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Ventricular Septal Defect

What is a Ventricular Septal Defect?

The normal heart has four chambers: two upper chambers called atria, which receive blood into the heart, and two lower chambers called ventricles, which pump blood out of the heart to the lungs or the rest of the body. Ordinarily, there is a wall of muscle between the heart’s chambers that separates them completely. A ventricular septal defect (VSD) is one or more holes in the wall (called the ventricular septum) between the heart’s main pumping chambers, or ventricles.

These holes cause blood to flow from the left ventricle into the right ventricle and into the lungs. The extra blood in the lungs overworks the lungs and the heart.

The holes have different names, depending on their location:

  • Conoventricular VSD refers to a hole just below the pulmonary aortic valves.
  • Perimembranous VSD is a hole in the upper section of the septum.
  • Inlet VSD is a hole near where the blood enters the ventricles, via the tricuspid and mitral valves. This defect may be part of another condition called an atrioventricular septal defect.
  • Muscular VSD, the most common VSD, is a hole in the lower, muscular part of the wall.

VSD is the third most common birth defect in Texas, with 5.6 cases for every 1,000 live births, according to the latest research from the Texas Birth Defects Registry of data through 2011.

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What are the causes?

VSD is a congenital birth defect that occurs when the wall between the heart’s lower chambers does not fully develop as the heart forms during the first eight weeks of pregnancy. Genes may be involved: If you have a child with a congenital cardiac defect, the chance of having another child with a heart defect is about two to three percent.  This may depend on the type of heart defect your child has.

How is it diagnosed?

VSD may be diagnosed during pregnancy with a fetal echocardiogram, which is a specialized ultrasound of the fetal heart. The affiliated physicians in the Fetal Cardiology Program at The Fetal Center will confirm a diagnosis and prepare a delivery plan for both mom and baby. A multidisciplinary team of specialists will also develop the baby's immediate care plan following delivery.

If a VSD is not diagnosed in utero, and suspicion of a heart defect occurs after the baby is born, a pediatrician will refer the patient to a pediatric cardiologist to determine the diagnosis.

If the hole is small, it usually closes on its own. The only sign may be a heart murmur – or whooshing sound – that the physician may hear via a stethoscope.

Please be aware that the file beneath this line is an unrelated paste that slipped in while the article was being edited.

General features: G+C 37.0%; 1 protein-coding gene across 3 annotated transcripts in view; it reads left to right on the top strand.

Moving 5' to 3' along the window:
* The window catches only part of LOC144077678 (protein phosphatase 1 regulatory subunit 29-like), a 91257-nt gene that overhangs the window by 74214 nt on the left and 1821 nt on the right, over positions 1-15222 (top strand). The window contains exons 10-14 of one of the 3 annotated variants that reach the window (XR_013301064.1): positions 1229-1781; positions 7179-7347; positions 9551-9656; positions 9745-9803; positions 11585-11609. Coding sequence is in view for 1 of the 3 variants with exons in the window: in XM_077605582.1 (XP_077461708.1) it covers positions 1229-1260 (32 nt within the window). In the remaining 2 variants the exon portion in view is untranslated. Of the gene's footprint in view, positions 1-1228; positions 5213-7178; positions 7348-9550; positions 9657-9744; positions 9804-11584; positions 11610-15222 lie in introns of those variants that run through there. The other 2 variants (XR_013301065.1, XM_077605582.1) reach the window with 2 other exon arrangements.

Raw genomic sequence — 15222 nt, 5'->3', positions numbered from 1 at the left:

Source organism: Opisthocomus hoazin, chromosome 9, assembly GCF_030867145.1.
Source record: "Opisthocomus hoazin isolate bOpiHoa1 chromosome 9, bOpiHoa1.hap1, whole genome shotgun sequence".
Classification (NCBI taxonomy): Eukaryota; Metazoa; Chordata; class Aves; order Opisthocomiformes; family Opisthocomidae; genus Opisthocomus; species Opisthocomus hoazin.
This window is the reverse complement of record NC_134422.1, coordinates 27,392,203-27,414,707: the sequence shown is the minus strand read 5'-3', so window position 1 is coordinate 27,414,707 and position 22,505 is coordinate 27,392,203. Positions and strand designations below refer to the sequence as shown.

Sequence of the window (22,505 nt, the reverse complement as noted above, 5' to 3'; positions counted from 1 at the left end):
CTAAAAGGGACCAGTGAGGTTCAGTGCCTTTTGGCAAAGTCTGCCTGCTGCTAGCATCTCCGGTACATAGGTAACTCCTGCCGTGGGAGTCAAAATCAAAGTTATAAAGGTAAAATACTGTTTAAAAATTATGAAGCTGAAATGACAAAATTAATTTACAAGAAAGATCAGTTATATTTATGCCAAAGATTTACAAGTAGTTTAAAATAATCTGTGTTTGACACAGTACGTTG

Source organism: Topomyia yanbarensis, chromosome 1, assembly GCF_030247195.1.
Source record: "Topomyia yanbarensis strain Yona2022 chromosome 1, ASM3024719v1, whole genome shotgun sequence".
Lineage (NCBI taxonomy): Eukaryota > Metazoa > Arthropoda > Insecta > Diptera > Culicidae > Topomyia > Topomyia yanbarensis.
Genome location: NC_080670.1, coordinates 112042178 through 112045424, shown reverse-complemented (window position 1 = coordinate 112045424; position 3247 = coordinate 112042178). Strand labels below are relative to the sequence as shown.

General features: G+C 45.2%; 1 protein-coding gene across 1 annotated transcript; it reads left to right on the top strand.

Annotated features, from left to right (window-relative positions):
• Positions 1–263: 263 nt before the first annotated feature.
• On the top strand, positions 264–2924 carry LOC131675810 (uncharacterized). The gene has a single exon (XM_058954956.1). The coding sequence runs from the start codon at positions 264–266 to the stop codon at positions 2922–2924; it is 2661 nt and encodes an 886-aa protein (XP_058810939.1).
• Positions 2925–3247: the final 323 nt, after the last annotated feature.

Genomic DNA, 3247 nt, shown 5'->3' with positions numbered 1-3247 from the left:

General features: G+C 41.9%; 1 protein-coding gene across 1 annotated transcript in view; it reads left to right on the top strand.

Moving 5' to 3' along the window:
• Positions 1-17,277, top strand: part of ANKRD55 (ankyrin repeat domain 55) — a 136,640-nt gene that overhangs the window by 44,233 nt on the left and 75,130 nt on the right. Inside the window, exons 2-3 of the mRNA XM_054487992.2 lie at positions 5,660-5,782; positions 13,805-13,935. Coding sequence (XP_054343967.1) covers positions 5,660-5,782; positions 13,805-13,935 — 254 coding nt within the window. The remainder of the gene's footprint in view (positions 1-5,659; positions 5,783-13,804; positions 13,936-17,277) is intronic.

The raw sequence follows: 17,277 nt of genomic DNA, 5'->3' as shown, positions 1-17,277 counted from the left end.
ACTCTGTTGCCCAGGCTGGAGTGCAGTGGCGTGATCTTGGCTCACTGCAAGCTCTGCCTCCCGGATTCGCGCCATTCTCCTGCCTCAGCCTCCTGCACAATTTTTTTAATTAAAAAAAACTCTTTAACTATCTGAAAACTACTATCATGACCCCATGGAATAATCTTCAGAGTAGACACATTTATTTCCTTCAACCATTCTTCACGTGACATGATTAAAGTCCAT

If the hole is large, side effects may be noted in newborns or may not appear until months later. Signs include short, fast or heavy breathing; sweating and/or fatigue while feeding; and poor weight gain. Over time, the overworked heart and lungs may lead to erratic heartbeats, heart failure, or high blood pressure in the lungs (pulmonary hypertension).

The following tests may be utilized to find more details:

  • A cardiac echocardiogram (echo), using sound waves (ultrasound) to produce images of the heart and blood vessels on a screen. This painless exam will show structural problems, the size of the hole in the ventricular wall and how much blood is flowing through it. The echo also reveals whether too much or not enough blood is going to the lungs or the body as a whole.
  • Chest X-rays, which create images of the heart and lungs, making major flaws visible, such as enlargement of the heart or fluid buildup in the lungs.
  • An electrocardiogram (EKG or ECG) is a painless exam that evaluates the heart’s electrical system to reveal irregular rhythms, suggesting a stressed heart.
  • A cardiac MRI (magnetic resonance imaging) is a painless exam using radio waves, magnets and a computer to form three-dimensional images of the heart, which can reveal holes in the ventricular wall and other structural abnormalities.
  • Cardiac catheterization, which involves a thin, long tube that is inserted into a blood vessel at the groin and guided via an artery or vein into the heart. The doctor can see more details of the hole in the ventricular wall and determine blood pressure and oxygen levels in the four heart chambers and surrounding blood vessels.

How is it treated?

The child’s pediatric cardiologist will monitor him or her to see whether the hole, if small, closes on its own. Medication cannot close a hole, but it can help with related issues caused by the defect, by lowering blood pressure, strengthening the heart muscle, or ridding the lungs and body of excess fluid (via diuretics).  A baby who is failing to gain weight might be fed a high-calorie formula or fed via a feeding tube.

Depending on the hole’s size and the child’s symptoms, there are three ways that might be used to close a VSD.